Accusations were exchanged between the United States and Russia on Thursday (11) at an emergency meeting of the United Nations Security Council over the situation at the Russian military-controlled Zaporizhzhia nuclear power plant in Ukraine.
The region has been hit by bombings, which Kiev and Moscow blame on each other, and the plant is not remotely monitored by members of the International Atomic Energy Agency (IAEA). The meeting was called by Russia, which has accused Ukraine of engaging in “hostile” activities there.
During her speech, Bonnie Jenkins, the undersecretary for arms control and national security, said the cause of the current problems is “not a mystery, but Russia’s illegal presence in the structure.” Therefore, he said, Russian troops must immediately leave the plant – as well as the entire occupied Ukraine.
In the same tone, the British ambassador to the UN, James Kariuki, recalled that five months ago, the CS itself decided that Russia should stop operating there, but until today “Russian actions have violated almost all seven pillars of nuclear safety and security. “.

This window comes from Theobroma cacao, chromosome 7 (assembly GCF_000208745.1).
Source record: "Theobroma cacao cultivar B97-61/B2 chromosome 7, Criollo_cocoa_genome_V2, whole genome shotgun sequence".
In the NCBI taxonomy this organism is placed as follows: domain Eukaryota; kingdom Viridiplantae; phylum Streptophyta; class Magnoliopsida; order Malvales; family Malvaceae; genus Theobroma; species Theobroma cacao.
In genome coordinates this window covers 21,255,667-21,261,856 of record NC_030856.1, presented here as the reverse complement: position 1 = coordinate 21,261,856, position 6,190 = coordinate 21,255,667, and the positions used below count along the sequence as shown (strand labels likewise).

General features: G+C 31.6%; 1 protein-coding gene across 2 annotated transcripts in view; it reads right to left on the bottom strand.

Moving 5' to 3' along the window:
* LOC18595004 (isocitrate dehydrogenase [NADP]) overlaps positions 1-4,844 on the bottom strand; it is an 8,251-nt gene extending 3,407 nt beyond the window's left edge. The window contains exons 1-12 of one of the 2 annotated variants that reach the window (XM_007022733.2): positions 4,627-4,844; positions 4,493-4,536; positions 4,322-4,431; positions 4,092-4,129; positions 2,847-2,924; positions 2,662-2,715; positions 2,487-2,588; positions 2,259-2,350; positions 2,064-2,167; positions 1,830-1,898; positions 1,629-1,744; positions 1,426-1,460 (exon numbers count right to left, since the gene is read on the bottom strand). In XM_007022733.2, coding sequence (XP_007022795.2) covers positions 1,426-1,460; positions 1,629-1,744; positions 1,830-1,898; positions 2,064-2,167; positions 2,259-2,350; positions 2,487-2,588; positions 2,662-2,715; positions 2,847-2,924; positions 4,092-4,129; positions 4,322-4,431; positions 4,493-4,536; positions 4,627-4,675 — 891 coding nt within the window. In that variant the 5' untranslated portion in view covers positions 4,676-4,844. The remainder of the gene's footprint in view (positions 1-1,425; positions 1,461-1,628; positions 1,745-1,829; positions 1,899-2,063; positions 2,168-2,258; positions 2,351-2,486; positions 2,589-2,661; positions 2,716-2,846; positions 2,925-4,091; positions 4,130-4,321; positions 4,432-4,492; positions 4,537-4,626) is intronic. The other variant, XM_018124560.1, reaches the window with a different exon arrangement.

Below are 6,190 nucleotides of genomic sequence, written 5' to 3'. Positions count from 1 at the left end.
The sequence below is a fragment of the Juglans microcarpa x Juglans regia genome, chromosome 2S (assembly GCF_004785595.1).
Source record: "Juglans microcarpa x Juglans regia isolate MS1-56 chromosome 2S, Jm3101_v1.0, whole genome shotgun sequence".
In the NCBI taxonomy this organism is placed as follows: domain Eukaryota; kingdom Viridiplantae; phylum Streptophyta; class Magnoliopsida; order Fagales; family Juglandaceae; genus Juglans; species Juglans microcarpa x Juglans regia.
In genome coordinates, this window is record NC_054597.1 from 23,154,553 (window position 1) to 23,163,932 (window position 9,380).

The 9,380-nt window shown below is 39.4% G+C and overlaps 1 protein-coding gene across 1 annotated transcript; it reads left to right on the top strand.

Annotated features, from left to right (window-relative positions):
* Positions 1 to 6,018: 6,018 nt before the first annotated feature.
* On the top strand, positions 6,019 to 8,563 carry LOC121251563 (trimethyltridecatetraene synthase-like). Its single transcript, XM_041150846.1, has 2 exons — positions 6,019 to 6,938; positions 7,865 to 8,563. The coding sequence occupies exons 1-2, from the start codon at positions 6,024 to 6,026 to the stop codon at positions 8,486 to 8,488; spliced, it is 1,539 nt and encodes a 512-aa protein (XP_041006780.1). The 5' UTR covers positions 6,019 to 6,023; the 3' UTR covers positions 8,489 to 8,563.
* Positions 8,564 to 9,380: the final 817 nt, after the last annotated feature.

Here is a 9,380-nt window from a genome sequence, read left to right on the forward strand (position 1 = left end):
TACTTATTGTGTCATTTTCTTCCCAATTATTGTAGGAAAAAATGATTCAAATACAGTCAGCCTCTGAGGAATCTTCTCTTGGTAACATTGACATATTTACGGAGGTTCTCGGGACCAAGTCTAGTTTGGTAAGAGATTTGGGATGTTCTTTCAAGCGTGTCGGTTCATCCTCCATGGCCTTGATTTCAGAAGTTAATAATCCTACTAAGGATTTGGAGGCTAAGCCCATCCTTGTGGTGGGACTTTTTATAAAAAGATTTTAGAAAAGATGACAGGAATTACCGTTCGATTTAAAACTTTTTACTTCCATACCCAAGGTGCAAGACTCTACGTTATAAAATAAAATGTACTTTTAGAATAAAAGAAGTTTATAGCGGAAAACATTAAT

In turn, Russia’s ambassador to the UN, Vassily Nebenzia, said that “Ukraine’s criminal actions against the nuclear power plant put the world on the brink of a nuclear catastrophe comparable to Chernobyl.”
In a statement directed at the United States, Nebenzia said, “If our Western colleagues do not bring reason to Kiev, we warn that even more brutal and senseless acts will occur beyond Ukrainian borders.”
It is impossible to say independently who is actually carrying out the attacks on the plant, which is currently causing smaller but equally worrying damage. On Thursday morning, the UN Secretary-General Antonio Guterres urged Kiev and Moscow to stop fighting.
Shortly before the meeting began, Ukrainian President Volodymyr Zelensky released a video message in which he called on the “international community to react immediately” to “hunt down the aggressors of the Zaporizhia nuclear power plant.”
“We can only guarantee nuclear security across Europe if the Russians fully withdraw,” he added.
During the technical part of the meeting, IAEA Director General Raffaele Croci once again appealed to a panel of experts from the agency to visit the nuclear power plant face-to-face. Moreover, Kiev and Moscow have exchanged accusations that the other is unwilling to allow the visit.
Grassi said he wanted to direct the mission to survey the area and make an “independent assessment” of the risks. In addition, he alleged that military operations must be “immediately stopped” as they could have “serious consequences”.
The Zaporizhzhia nuclear power plant is located in Energodar and since March 4, it has been under Russian military control but operated by Ukrainian technicians. Although the plant has a total of six nuclear reactors, only two reactors are in use.
In one of the latest attacks, Moscow said it had shut down one of the reactors, but could not independently confirm the information because the IAEA does not have access to remote monitoring data. .
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